Ok. Well, I think we would like to try to keep the number of components as small as possible given that the native set of components is already well into the many hundreds. Doing this sort of change for any new modification would cause many duplicates of components with slight changes which (to me) would be very confusing to users as to which one they should use. We’ve already gone down the path of using the “Upgrade Components” method for upgrading components that become obsolete and have a newer version and it’s worked fairly well to this point. I only bring all of this up to show everyone that there are a lot of things to consider when making an “upgrade”. As a rule, we generally try very hard not to mess with any existing components for this very reason… especially ones that have been around for a very long time and are used extensively in many user’s existing definitions.

Like Area in R8?

Correct. We probably made a mistake there in breaking backwards compatibility. I’d like to think we’re trying to learn from our mistakes :slight_smile:

@Joseph_Oster I wasn’t a fan of model objects losing attributes on components like transform either but after getting into it more I actually prefer it now.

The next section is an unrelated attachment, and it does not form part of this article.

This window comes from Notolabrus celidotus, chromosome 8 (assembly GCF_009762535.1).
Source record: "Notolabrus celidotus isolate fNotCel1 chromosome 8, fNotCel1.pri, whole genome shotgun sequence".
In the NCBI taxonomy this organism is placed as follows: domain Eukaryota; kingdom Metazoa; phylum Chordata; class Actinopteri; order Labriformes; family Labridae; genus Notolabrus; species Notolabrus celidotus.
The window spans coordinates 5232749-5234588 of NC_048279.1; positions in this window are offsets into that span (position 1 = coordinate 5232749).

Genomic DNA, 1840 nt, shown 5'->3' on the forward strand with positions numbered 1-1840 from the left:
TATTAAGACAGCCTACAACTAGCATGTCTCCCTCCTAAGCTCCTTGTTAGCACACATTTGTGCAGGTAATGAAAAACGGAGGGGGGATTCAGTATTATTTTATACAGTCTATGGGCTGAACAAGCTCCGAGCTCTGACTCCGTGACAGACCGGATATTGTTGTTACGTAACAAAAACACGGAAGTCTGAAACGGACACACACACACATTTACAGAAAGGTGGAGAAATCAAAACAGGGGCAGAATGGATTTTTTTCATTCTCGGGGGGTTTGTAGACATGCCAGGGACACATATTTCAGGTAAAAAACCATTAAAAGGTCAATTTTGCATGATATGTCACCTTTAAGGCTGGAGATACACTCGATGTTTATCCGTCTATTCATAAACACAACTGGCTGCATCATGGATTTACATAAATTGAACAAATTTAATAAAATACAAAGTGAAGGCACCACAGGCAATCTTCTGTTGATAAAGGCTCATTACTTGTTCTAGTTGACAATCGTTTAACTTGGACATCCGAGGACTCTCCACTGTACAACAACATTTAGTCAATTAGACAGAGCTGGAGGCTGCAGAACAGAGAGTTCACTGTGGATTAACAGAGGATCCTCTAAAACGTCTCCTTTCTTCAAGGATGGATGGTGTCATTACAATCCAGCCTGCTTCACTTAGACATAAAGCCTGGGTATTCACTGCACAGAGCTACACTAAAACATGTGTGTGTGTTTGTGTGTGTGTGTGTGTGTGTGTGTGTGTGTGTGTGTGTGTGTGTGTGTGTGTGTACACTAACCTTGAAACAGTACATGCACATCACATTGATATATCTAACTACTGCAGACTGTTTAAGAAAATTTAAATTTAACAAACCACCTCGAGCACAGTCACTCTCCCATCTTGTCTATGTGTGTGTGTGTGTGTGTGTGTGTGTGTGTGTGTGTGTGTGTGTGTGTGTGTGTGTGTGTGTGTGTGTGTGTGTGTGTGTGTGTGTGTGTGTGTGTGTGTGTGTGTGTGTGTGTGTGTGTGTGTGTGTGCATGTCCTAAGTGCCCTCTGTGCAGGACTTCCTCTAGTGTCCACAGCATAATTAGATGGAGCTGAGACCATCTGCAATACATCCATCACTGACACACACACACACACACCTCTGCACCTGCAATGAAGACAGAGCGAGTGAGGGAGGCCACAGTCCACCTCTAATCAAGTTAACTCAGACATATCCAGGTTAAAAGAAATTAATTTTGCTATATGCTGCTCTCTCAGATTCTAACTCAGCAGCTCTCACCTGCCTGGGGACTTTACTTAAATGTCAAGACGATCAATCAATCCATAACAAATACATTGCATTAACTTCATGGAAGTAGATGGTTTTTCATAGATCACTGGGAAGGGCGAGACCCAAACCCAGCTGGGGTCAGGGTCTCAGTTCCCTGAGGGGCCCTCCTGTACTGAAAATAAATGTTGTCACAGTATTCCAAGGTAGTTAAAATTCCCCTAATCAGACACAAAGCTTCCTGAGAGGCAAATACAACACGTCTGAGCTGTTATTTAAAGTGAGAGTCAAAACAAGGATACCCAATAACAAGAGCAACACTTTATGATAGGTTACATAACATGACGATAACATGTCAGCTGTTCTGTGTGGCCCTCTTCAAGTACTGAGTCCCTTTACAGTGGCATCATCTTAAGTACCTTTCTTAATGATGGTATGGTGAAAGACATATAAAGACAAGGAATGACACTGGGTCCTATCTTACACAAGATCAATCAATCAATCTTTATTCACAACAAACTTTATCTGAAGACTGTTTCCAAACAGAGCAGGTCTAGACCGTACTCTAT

The area component is a big funny as that’s the one I would have guessed as the least likely to change haha.

Think of it like deconstructing and constructing points, vectors, and planes. You take an original point, and can do all sorts of complicated logic on just part of it, and then stitch it back together into a new point with some modified and some new attributes and you now have a modified point but with model objects this is better as you can do this with ANY piece of it’s meta data at any step in the process, geometry, material, layer info, user keys, etc.

But I guess it’s all subjective with each of our preferences of course.

TLDR, I didn’t like it, now I do and wouldn’t have it any other way.

2 Likes